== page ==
But what makes me thoughtful is that 1979 we already had in BEG that much pax like in 2010. so its obvious how much went wrong in the region the past 3 decades.

    There is so much distrust on this blog between Croats and Serbs. Why? Honestly said, for me the breakup of Yugoslavia was non-sense. Much more disadvantages than advantages. Yugoslavia was ahead of the Warsaw bloc, today even Bulgaria and Romania are ahead of most parts of the former Yugoslavia.
    Slovenia is a good example. They declared them being so much differently, not belonging to the Balcans etc. an EU member since 2004 Shit they are. Politically a banana republic, since months no government. same corrupt dudes as in Sarajevo, Nis or Pristina. Doing nothing for the citizens and the country, just filling their own pockets. So what do I need an independent Slovenia for? In the worldwide economy the past 20 years, the complete opposite happend. Finding synergies, saving money thru mergers. And in Yugoslavia, you have now 6 countries, 6 military, 6 administrations, 6 football leagues and nothing else left than debts and mismanagement.
    Basically what I wanna say, more or less are all very similar. The the last 30 years, so much time was lost with conflicts, separations, accusations etc. All non-sense and nedless. We rather would have joined forces and strived for further development of the entire region.
    Than people would be less poor and we could have an airport in Belgrade in 2012 with over 20 mio passengers and not just same figure as 30 years ago.
    I like people in Podgorica, as much as I do them in Prizren, Novi Sad, Karlovac or Koper.

    Time really stood still...

  27. Purger00:07

    "Purger do you really think that rumours between pilots is a reasonable source?"

    this one is!

  28. The numbers in Belgrade are impressive and there is more room for growth so I believe the numbers will continue to grow in 2012 up until they have proportionally the same amount of pax to population as Zagreb after it will still grow but at a smaller rate. Remember air travel is on the increase the world over so it will also be true for the former Yugo countries. Authorities in Zagreb should be asking themselves why they don't have 16% growth and what they could do to match or better this. This should have nothing to do with Cro v Serb but just simple healthy competition.


    I have to disagree there. Yugoslavia was great as long as you were Serbian or maybe even Macedonian but for Croatia I believe is in a better place now because of independence. Do you honestly think for example that Croatia would have such a good freeway network now if it was still part of Yugo? I don't think so and also the fact that every village in Croatia got running tap water, telephone and paved roads within 3 years of independence something that Yugoslavia could not do in 45 years!

    Unfortunately Yugoslavia’s fate was decided when Belgrade was made the capital. Like it or not it gave Serbia too much power which meant every other republic would always be and feel disadvantaged. I sometime wonder what Yugo would have been like if this error was not made and for example Sarajevo was the capital.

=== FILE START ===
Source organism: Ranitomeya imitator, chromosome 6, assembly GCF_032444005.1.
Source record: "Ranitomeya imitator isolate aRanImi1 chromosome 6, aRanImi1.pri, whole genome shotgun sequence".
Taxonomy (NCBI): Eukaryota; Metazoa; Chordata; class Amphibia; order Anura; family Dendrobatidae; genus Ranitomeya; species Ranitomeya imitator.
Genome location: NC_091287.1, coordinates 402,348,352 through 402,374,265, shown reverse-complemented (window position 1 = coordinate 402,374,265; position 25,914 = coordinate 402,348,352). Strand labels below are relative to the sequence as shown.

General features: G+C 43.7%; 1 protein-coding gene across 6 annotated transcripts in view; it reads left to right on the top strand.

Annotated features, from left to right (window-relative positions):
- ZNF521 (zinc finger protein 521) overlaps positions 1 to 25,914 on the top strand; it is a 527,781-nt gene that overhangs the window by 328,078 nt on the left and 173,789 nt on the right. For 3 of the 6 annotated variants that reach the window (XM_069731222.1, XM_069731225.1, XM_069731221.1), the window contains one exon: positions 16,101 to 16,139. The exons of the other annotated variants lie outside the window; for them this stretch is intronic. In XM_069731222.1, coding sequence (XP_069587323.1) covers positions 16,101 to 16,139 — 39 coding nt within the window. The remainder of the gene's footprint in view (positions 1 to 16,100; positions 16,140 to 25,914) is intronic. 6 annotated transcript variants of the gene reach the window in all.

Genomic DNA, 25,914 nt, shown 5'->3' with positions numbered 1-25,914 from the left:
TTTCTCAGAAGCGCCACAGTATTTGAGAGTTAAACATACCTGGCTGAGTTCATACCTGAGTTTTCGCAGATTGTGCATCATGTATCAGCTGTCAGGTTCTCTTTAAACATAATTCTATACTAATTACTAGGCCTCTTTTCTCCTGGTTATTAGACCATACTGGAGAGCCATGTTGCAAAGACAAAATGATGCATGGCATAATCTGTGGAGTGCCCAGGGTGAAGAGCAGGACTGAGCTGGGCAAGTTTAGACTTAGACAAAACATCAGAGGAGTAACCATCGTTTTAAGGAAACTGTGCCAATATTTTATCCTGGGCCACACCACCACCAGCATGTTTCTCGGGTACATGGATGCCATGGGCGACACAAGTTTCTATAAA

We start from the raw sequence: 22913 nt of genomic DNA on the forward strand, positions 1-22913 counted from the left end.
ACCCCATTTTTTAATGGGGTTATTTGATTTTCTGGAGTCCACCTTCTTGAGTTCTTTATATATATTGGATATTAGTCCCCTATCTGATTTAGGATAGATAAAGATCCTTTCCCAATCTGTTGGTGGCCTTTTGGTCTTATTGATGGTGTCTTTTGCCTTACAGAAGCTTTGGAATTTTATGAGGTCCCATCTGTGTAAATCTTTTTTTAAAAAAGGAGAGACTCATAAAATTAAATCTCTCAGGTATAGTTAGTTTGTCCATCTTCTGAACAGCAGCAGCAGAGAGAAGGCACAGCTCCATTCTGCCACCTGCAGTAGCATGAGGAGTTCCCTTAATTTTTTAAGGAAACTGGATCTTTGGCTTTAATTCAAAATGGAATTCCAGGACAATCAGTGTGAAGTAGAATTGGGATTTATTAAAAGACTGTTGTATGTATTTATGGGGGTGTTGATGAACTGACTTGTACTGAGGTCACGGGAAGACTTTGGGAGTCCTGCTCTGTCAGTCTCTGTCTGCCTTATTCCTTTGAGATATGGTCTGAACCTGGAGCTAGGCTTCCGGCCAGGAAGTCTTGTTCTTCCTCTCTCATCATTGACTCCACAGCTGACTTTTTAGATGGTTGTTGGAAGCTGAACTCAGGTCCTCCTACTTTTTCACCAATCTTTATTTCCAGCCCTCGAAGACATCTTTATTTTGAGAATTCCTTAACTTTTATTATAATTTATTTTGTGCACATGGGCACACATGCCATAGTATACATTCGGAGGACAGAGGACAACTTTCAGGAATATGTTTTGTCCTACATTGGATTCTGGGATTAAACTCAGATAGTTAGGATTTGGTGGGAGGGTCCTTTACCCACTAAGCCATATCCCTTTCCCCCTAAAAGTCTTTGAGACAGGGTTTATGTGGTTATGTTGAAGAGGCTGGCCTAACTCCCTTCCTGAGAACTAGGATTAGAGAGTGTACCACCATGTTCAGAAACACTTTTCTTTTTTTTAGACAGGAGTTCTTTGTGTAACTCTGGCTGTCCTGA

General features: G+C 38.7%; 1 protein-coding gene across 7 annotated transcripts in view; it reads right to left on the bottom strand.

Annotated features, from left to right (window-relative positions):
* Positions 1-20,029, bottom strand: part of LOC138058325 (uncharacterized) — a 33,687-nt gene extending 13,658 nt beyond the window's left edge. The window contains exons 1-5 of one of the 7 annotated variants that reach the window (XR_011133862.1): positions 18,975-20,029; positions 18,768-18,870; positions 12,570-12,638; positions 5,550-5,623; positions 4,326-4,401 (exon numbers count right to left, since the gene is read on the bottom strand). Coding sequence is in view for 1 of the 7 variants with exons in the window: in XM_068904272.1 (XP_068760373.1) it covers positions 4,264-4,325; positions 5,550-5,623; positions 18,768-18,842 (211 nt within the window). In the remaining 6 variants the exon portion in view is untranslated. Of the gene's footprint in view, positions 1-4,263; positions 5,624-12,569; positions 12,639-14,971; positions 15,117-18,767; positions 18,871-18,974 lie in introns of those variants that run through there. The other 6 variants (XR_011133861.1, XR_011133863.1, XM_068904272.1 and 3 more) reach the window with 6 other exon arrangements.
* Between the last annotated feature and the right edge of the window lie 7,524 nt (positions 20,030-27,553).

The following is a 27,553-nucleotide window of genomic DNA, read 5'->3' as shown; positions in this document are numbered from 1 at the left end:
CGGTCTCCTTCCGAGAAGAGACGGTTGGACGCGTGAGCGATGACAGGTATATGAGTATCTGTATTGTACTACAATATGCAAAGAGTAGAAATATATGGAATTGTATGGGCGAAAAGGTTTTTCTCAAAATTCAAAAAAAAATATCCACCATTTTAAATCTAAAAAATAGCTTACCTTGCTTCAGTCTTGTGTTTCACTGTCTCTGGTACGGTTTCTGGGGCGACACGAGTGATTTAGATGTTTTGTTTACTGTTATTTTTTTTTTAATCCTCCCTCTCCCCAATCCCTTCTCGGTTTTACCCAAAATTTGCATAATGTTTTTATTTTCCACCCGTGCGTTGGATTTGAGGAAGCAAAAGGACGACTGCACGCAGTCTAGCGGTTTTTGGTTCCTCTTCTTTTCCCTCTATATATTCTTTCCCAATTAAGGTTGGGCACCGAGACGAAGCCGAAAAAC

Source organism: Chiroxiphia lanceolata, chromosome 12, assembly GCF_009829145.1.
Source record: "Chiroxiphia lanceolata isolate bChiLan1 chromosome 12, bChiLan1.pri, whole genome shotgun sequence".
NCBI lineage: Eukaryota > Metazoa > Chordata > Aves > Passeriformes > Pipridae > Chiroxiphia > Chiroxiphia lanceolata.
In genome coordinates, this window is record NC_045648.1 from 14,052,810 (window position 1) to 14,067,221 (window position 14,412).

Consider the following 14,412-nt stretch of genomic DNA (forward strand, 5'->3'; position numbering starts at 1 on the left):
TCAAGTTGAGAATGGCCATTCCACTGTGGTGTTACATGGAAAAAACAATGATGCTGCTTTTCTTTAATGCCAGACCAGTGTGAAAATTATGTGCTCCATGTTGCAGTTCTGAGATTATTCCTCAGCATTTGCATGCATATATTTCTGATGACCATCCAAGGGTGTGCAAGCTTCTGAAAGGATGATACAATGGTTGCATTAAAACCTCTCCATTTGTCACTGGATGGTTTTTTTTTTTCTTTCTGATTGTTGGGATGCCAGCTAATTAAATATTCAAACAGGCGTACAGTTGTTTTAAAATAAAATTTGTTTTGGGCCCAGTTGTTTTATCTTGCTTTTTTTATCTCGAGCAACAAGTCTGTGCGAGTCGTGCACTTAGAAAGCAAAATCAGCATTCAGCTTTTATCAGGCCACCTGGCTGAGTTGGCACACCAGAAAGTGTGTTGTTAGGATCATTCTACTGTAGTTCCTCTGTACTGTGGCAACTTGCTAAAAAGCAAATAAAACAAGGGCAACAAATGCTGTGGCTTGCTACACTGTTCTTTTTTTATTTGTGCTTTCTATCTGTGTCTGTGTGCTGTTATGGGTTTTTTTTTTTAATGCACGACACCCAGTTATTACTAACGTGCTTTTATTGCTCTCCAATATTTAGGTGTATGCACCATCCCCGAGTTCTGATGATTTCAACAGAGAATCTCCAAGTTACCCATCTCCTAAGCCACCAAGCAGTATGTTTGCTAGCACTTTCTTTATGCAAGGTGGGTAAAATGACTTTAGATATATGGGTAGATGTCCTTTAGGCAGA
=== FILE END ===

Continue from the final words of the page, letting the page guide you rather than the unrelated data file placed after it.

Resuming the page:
29. Anonymous03:39


    recent international polls taken conclude that over 40% of croatian youth prefer to live in yugoslavia. that is a fact. in addition, i must disagree with you when you say serbia had too much power. if i recall tito was a croat, and the president of yugoslavia for nearly its entire existence. so you cannot say making belgrade the capitol was a mistake since it was the most prosperous and largest city...those were the only reasons for making it so.

    i would also like to point out, that the biggest problem that yugoslavia had was that it did not handle its money efficiently. every republic got an equal amount of money while the gdp output for each republic was different. serbia, croatia, and slovenia especially had above the average output. macedonia, montenegro, and bosnia were below average but all still got the same amount of capital. this was a problem for croats and slovenes, and teh argument was mostly the disagreement to transform a dying socialist economy into a capitalistic one. if yugoslavia had adopted a policy similar to germany, i believe we would still have that country. but because there were so many disagreements and no one could come to one, croatia and slovenia had nothing to lose declaring independence because the system would stay the same.

    i would also like to mention that the eu is actually a larger version of yugoslavia, and 39 of the smartest people in the world had been wondering why every ex-yu country that wanted independence of such a system is going back into that system. something for all to think about.

    i can see that you are a mild nationalist and everyone is entitled to their own opinion. but to state something so bold as serbs were responsible for the destruction of yugoslavia is incorrect and it shows how blinded you really are. i suggest you try to get unbiased facts and stop the serbs are bad bullshit. like i said, croatia is entering another yugoslavia in 2013 so a change of attitude may be wise on your part.

  30. Anonymous03:41

    by the way, congratulations to belgrade on achieving a wonderful pax number. hopefully it only increases more from now on.

    are there any plans for north american flights to resume? the aprons and parking space are supposed to be wider so larger aircraft can use this to attract long-haul operations?

  31. Anonymous03:48

    I hope Serbia's economy improves. I'm studying international finances and from my research I must say that Serbia actually has a really positive outlook. It's producing one of the fastest rising GDPs in the world and it doesn't have much going for it now. Imagine what it would be like if they capitalize on their potential!

    The biggest problem is the negative image and few people in very rich countries have heard of Serbia. They need to attract big investments, much bigger than the ones they are attracting now. The FTA with Ex-USSR countries gives it a very big edge when it comes to European market. But don't give up hope...according to financial figures, it cannot get worse than if this is the worst, you should have hope. Samo Sloga Srbina Spasava!

  32. Anonymous03:56


    Anonymous, thank you for saying what we all were probably thinking. There is absolutely no need for that kind of talk and nationalism here.